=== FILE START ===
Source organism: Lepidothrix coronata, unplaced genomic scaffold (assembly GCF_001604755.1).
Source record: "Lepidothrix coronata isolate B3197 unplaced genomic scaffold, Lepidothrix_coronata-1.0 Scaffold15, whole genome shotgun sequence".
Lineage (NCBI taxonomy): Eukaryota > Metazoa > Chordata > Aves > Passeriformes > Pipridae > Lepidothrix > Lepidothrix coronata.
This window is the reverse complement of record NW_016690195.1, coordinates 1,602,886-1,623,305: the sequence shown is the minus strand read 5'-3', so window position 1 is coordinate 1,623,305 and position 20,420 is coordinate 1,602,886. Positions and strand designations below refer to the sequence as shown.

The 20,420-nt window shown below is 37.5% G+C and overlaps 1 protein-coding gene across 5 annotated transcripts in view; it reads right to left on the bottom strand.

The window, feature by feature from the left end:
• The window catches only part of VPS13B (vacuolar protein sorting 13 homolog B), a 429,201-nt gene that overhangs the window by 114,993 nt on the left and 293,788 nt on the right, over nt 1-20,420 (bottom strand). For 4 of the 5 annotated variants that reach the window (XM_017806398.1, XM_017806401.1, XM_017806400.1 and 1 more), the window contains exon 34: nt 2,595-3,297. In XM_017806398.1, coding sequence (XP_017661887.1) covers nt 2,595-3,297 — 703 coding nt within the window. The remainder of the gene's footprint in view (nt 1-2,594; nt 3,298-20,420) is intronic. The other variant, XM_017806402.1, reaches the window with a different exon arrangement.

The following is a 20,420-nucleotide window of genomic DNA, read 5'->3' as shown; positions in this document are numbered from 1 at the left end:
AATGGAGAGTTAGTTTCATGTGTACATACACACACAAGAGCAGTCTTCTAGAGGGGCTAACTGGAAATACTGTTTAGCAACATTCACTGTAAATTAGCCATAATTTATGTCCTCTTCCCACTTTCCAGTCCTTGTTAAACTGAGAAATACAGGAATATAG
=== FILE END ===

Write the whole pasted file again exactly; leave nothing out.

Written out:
Source organism: Lepidothrix coronata, unplaced genomic scaffold (assembly GCF_001604755.1).
Source record: "Lepidothrix coronata isolate B3197 unplaced genomic scaffold, Lepidothrix_coronata-1.0 Scaffold15, whole genome shotgun sequence".
Lineage (NCBI taxonomy): Eukaryota > Metazoa > Chordata > Aves > Passeriformes > Pipridae > Lepidothrix > Lepidothrix coronata.
This window is the reverse complement of record NW_016690195.1, coordinates 1,602,886-1,623,305: the sequence shown is the minus strand read 5'-3', so window position 1 is coordinate 1,623,305 and position 20,420 is coordinate 1,602,886. Positions and strand designations below refer to the sequence as shown.

The 20,420-nt window shown below is 37.5% G+C and overlaps 1 protein-coding gene across 5 annotated transcripts in view; it reads right to left on the bottom strand.

The window, feature by feature from the left end:
• The window catches only part of VPS13B (vacuolar protein sorting 13 homolog B), a 429,201-nt gene that overhangs the window by 114,993 nt on the left and 293,788 nt on the right, over nt 1-20,420 (bottom strand). For 4 of the 5 annotated variants that reach the window (XM_017806398.1, XM_017806401.1, XM_017806400.1 and 1 more), the window contains exon 34: nt 2,595-3,297. In XM_017806398.1, coding sequence (XP_017661887.1) covers nt 2,595-3,297 — 703 coding nt within the window. The remainder of the gene's footprint in view (nt 1-2,594; nt 3,298-20,420) is intronic. The other variant, XM_017806402.1, reaches the window with a different exon arrangement.

The following is a 20,420-nucleotide window of genomic DNA, read 5'->3' as shown; positions in this document are numbered from 1 at the left end:
AATGGAGAGTTAGTTTCATGTGTACATACACACACAAGAGCAGTCTTCTAGAGGGGCTAACTGGAAATACTGTTTAGCAACATTCACTGTAAATTAGCCATAATTTATGTCCTCTTCCCACTTTCCAGTCCTTGTTAAACTGAGAAATACAGGAATATAG